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Study Sources B and C Why do these two letters show different attitudes towards Germany? Use details of the letters and your knowledge to explain your answer

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Introduction

Question 1 Study Source A. What is the message of the poster? Use details of the poster and your knowledge to explain your answer. [6] Source A is a British Governmental poster from 1915. In the source, there is a little girl who is sitting on her father's knee and there is a little boy playing with army soldiers, which represent the soldiers fighting in the war. At the start of the war there were many well trained troops but by 1915 many had died so there was the need for a recruiting process, which welcomed volunteer men into the army. Men who did not volunteer were thought to be cowards and the little girl implies this by the question she asks her father "Daddy what did YOU do in the Great War?" ...read more.

Middle

Question 2 Study Sources B and C Why do these two letters show different attitudes towards Germany? Use details of the letters and your knowledge to explain your answer. [9] Source B is an extract from a British soldier's letter to his family published in a Yorkshire newspaper on 21st August 1915 whereas Source C is an extract from a letter to Lloyd George written by Mrs. Sennett, a woman's suffrage leader on 20th August 1915. They show different attitudes towards Germany because B condemns Germany for the "ruined towns and villages" and the "wholesale murder of helpless woman and children" but also because the letter is from a soldier's point of view and uses moral boosting language to defeat "Wilhelm the murderer". ...read more.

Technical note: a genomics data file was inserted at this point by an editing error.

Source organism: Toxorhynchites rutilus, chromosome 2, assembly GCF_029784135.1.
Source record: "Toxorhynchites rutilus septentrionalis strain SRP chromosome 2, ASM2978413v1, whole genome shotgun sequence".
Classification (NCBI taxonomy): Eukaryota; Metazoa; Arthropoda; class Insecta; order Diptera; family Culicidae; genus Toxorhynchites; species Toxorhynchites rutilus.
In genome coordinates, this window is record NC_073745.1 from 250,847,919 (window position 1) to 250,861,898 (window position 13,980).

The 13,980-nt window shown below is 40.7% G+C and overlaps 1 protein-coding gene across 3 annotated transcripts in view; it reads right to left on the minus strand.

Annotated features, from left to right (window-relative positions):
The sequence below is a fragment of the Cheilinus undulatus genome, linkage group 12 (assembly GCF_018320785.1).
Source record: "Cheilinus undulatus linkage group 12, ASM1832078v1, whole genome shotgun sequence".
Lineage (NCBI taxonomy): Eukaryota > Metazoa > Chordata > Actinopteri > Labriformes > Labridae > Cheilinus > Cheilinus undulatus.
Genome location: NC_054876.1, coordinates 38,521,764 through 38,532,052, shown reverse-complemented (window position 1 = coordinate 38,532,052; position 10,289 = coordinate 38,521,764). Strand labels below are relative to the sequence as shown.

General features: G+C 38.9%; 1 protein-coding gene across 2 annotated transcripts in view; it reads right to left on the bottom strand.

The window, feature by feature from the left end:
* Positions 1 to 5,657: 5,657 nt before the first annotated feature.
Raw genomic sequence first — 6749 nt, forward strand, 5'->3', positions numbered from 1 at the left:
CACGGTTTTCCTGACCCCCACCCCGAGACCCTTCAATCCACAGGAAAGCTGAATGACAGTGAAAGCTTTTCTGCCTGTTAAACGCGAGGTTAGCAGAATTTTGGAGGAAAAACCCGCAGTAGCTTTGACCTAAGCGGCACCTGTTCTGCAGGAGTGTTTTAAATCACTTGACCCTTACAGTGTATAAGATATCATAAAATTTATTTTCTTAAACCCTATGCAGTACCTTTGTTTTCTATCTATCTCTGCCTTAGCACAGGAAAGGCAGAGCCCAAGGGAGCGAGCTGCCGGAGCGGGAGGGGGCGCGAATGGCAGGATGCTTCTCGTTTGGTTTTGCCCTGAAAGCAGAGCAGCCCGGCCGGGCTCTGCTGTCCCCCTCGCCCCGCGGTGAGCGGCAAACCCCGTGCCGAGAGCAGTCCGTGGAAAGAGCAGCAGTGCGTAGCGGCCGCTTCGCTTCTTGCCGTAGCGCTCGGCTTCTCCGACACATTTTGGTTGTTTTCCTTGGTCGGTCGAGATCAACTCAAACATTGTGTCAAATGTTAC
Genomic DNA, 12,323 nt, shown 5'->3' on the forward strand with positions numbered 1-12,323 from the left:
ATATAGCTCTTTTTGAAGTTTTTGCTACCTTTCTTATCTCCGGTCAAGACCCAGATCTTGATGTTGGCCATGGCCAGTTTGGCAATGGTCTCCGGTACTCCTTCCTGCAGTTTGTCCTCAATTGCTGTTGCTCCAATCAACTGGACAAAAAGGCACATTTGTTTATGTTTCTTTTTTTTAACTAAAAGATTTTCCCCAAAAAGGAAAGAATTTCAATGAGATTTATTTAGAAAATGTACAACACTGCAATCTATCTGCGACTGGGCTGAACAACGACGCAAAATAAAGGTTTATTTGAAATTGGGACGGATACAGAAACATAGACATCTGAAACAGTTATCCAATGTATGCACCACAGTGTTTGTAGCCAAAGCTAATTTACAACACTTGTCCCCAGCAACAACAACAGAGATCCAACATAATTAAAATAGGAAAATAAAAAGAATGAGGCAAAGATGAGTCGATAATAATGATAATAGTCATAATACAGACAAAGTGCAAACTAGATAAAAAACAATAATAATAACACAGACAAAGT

Conclusion

[7] Source F is a British governmental poster issued in 1917. After conscription was introduced in 1916, all men had to join the army unless they had humanitarian or religious beliefs, which were against fighting; therefore pressure was put on British women to contribute with the War effort. The poster uses moral pressure by showing men in the army who are doing their bit in the war and women making munitions. It also puts pressure on women to help work in the munitions factory as it says "These women are doing their bit" implying that women are helping with the War effort by replacing the men who away fighting in the army and it invites more women to "Learn to make munitions". Jess Kimber Did Governmental Propaganda fail to convince the British public to support World War One? Sources Paper ...read more.

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